Alfred George Henry Lay (1869-1958) Life and Labour Part 1

The title on Alfred’s first diary entry epitomises his life, an ‘Adventure’. From his diary entries we get to see how far Alfred traveled whilst at sea but also the trials and tribulations that he had to face along the way.

              Hester Blum states ‘sailors are concerned with describing the places and people they encounter only to a secondary degree: the main impetus of their narratives is to describe the local culture of the ship, as well as its material demands’ (Blum, 2012, 3). Alfred’s narrative in his first entry follows this to the extent that he gives us a detailed portrayal of his time aboard the Spencer, as well as his time spent in London.

              The first of these trials gives us a good sense of the person Alfred was. Whilst trying to acquire a new steamer he tells us that ‘the prospect did not look very bright but nothing daunted we had set our mind on having a steam launch and we were not the men to give up without a good deal of trying’ (3). Alfred was a man of determination, who fought for what he wanted and needed in order to succeed in life. We find out that trying to find the right steam launch can be an arduous task, Alfred states that after ‘clambering about launches and messing about with greasy engines we began to look like two tramps’ (7). Here we get a sense of Alfred’s working-class background.and what his profession entailed. He must get his hands dirty in order to achieve what he needs in order to make a living.  We find out that the ‘proprioritess did not wish us to come there’ (7), reinforcing his class. The owner of the hotel where he was staying did not want to ruin her establishments reputation by allowing people with Alfred and Jack’s appearance to stay there.

              The next trial that Alfred faced was trying to get his newly acquired vessel from London to Grimsby. We get a sense of how dangerous it can be at sea. ‘I caught hold of the main steam pipe wich burnt my hand and I let go quick and fell against the fire box and received a worst burn on my arm’ (8). This shows how unpredictable it can be whilst at sea, the weather has caused the ship to lurch and in turn cause Alfred bodily harm.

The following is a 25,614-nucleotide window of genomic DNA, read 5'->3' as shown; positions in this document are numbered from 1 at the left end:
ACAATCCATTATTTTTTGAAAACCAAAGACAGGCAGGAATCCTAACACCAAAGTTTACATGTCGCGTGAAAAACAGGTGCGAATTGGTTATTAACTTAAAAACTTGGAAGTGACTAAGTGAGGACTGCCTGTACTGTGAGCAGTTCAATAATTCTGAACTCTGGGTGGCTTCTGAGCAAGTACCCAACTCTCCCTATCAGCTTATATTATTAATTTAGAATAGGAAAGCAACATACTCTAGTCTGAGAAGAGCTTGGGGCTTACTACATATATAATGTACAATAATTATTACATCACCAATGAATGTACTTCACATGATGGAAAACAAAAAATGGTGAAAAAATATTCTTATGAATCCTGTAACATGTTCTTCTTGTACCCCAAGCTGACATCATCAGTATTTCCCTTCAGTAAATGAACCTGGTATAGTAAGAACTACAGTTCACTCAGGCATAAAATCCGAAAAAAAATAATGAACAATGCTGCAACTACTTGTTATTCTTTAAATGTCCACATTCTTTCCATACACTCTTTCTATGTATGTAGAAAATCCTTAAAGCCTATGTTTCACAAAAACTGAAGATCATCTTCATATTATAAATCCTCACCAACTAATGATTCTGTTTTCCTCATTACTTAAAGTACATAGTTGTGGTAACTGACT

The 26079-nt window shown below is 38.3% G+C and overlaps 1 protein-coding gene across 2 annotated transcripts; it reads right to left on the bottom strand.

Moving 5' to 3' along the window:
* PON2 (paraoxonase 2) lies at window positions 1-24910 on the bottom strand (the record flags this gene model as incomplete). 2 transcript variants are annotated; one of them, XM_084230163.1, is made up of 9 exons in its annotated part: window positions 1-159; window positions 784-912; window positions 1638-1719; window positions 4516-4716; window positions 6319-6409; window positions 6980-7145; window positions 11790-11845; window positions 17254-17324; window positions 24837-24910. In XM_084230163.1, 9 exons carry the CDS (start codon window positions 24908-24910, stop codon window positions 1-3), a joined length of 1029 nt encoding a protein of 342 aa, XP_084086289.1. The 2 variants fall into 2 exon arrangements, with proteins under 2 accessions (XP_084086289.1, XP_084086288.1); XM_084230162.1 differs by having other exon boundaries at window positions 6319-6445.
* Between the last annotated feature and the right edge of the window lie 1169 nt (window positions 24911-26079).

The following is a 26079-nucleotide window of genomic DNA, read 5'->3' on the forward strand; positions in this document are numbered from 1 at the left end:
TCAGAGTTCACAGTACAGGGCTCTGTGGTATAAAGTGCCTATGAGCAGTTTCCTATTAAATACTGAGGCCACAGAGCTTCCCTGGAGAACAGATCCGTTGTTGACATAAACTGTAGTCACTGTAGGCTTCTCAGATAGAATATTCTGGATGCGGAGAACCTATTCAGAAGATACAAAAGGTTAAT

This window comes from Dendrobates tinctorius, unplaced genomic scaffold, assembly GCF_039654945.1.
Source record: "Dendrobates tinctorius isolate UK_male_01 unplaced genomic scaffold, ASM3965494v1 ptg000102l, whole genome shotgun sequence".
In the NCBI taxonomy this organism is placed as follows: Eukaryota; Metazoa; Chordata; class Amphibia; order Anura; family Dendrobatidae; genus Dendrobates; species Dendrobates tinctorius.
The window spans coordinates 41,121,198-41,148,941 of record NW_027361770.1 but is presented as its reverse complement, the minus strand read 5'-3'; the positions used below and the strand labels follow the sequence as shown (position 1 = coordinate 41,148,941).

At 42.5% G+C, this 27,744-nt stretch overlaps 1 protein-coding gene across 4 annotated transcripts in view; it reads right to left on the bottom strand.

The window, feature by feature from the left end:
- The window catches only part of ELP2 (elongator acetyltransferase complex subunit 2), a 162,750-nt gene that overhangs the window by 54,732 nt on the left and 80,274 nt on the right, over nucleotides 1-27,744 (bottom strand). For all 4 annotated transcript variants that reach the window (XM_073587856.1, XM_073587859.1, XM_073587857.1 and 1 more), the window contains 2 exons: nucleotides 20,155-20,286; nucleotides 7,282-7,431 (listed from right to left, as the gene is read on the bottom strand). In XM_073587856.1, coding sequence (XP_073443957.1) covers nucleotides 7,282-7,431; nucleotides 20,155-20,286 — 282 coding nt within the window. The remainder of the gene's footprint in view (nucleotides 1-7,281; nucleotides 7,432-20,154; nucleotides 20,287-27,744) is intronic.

The River Thames with barges and a steam-powered paddle-wheeler
http://www.victorianweb.org/art/architecture/feist/27.html

              After an accident at sea which results with a ‘tremendous crash breaking the stern rail sinking the boat and filling the engine room partly full of water’ (10). Alfred shows us how important this vessel is to him. ‘It seem very hard to lose her after spending our money in her money that had taken years to save and many a hard time and many a gale of wind hand been wethered during it accumulation after all the time we had spent in London which was no pleasure to us and after all we had got to leave her and go back to the same trade that we had tried hard to get from’ (10). Alfred has had to work hard for many years, doing something that he has not enjoyed in order to make the money he needs to move trade. He is in no position to give up ‘the spencer’ (7) so easily, he must work to ensure that it lasts the journey.

              Towards the end of the journey we get to see the toll that it has taken on Alfred when he states that he ‘was tired and stiff and nearly froze to deth and as hungry as a hunter and nothing to eat only wet bisket’ (16). Not only does being a sailor put you in danger, it massively effects your body and health. You are constantly at the mercy of the elements whilst also putting your body through strenuous circumstances. Alfred finishes the entry by telling us that this is a trip he is ‘in no hurry to undertake in the inter time again in a boat so small’ (20).

Bibliography

Blum, Hester. The View from the Masthead: Maritime imagination and Antebellum American Sea Narratives. North Carolina: UNC Press Books, 2012.  

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